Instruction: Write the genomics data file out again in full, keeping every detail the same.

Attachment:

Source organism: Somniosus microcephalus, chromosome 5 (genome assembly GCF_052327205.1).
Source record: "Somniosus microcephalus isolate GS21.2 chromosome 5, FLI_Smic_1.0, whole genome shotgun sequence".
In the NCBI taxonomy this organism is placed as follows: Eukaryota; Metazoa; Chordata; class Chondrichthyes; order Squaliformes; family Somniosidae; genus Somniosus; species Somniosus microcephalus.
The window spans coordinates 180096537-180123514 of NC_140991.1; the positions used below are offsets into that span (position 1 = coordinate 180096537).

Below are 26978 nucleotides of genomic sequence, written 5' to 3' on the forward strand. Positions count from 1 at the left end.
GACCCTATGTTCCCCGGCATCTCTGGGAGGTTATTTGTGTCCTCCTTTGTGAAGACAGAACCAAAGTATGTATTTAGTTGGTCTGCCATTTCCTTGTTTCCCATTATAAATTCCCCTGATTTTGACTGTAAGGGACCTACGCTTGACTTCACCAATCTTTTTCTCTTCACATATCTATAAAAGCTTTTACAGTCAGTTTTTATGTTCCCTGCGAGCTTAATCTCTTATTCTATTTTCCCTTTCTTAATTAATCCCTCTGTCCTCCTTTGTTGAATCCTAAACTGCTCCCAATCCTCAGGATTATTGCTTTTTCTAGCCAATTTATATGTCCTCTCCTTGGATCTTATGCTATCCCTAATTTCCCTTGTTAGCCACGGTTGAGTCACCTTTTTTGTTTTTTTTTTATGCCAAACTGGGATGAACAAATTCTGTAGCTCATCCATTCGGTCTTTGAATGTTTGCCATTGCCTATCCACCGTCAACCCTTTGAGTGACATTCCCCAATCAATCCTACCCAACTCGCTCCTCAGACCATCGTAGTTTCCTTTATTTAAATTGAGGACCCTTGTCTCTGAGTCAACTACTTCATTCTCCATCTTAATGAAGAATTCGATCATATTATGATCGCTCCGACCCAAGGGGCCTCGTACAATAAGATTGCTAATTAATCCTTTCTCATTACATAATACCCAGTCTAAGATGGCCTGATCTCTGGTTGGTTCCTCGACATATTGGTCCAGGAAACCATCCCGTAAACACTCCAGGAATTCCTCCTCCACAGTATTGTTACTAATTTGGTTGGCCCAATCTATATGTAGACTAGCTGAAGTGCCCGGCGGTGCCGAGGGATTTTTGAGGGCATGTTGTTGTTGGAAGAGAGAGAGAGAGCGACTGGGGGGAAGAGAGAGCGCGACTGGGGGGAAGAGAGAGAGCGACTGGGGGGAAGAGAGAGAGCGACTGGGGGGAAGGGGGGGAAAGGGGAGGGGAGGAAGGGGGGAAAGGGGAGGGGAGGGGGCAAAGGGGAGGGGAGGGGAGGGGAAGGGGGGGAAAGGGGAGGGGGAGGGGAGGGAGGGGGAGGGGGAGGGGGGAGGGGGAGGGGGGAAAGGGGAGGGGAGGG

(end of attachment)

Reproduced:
Source organism: Somniosus microcephalus, chromosome 5 (genome assembly GCF_052327205.1).
Source record: "Somniosus microcephalus isolate GS21.2 chromosome 5, FLI_Smic_1.0, whole genome shotgun sequence".
In the NCBI taxonomy this organism is placed as follows: Eukaryota; Metazoa; Chordata; class Chondrichthyes; order Squaliformes; family Somniosidae; genus Somniosus; species Somniosus microcephalus.
The window spans coordinates 180096537-180123514 of NC_140991.1; the positions used below are offsets into that span (position 1 = coordinate 180096537).

Below are 26978 nucleotides of genomic sequence, written 5' to 3' on the forward strand. Positions count from 1 at the left end.
GACCCTATGTTCCCCGGCATCTCTGGGAGGTTATTTGTGTCCTCCTTTGTGAAGACAGAACCAAAGTATGTATTTAGTTGGTCTGCCATTTCCTTGTTTCCCATTATAAATTCCCCTGATTTTGACTGTAAGGGACCTACGCTTGACTTCACCAATCTTTTTCTCTTCACATATCTATAAAAGCTTTTACAGTCAGTTTTTATGTTCCCTGCGAGCTTAATCTCTTATTCTATTTTCCCTTTCTTAATTAATCCCTCTGTCCTCCTTTGTTGAATCCTAAACTGCTCCCAATCCTCAGGATTATTGCTTTTTCTAGCCAATTTATATGTCCTCTCCTTGGATCTTATGCTATCCCTAATTTCCCTTGTTAGCCACGGTTGAGTCACCTTTTTTGTTTTTTTTTTATGCCAAACTGGGATGAACAAATTCTGTAGCTCATCCATTCGGTCTTTGAATGTTTGCCATTGCCTATCCACCGTCAACCCTTTGAGTGACATTCCCCAATCAATCCTACCCAACTCGCTCCTCAGACCATCGTAGTTTCCTTTATTTAAATTGAGGACCCTTGTCTCTGAGTCAACTACTTCATTCTCCATCTTAATGAAGAATTCGATCATATTATGATCGCTCCGACCCAAGGGGCCTCGTACAATAAGATTGCTAATTAATCCTTTCTCATTACATAATACCCAGTCTAAGATGGCCTGATCTCTGGTTGGTTCCTCGACATATTGGTCCAGGAAACCATCCCGTAAACACTCCAGGAATTCCTCCTCCACAGTATTGTTACTAATTTGGTTGGCCCAATCTATATGTAGACTAGCTGAAGTGCCCGGCGGTGCCGAGGGATTTTTGAGGGCATGTTGTTGTTGGAAGAGAGAGAGAGAGCGACTGGGGGGAAGAGAGAGCGCGACTGGGGGGAAGAGAGAGAGCGACTGGGGGGAAGAGAGAGAGCGACTGGGGGGAAGGGGGGGAAAGGGGAGGGGAGGAAGGGGGGAAAGGGGAGGGGAGGGGGCAAAGGGGAGGGGAGGGGAGGGGAAGGGGGGGAAAGGGGAGGGGGAGGGGAGGGAGGGGGAGGGGGAGGGGGGAGGGGGAGGGGGGAAAGGGGAGGGGAGGG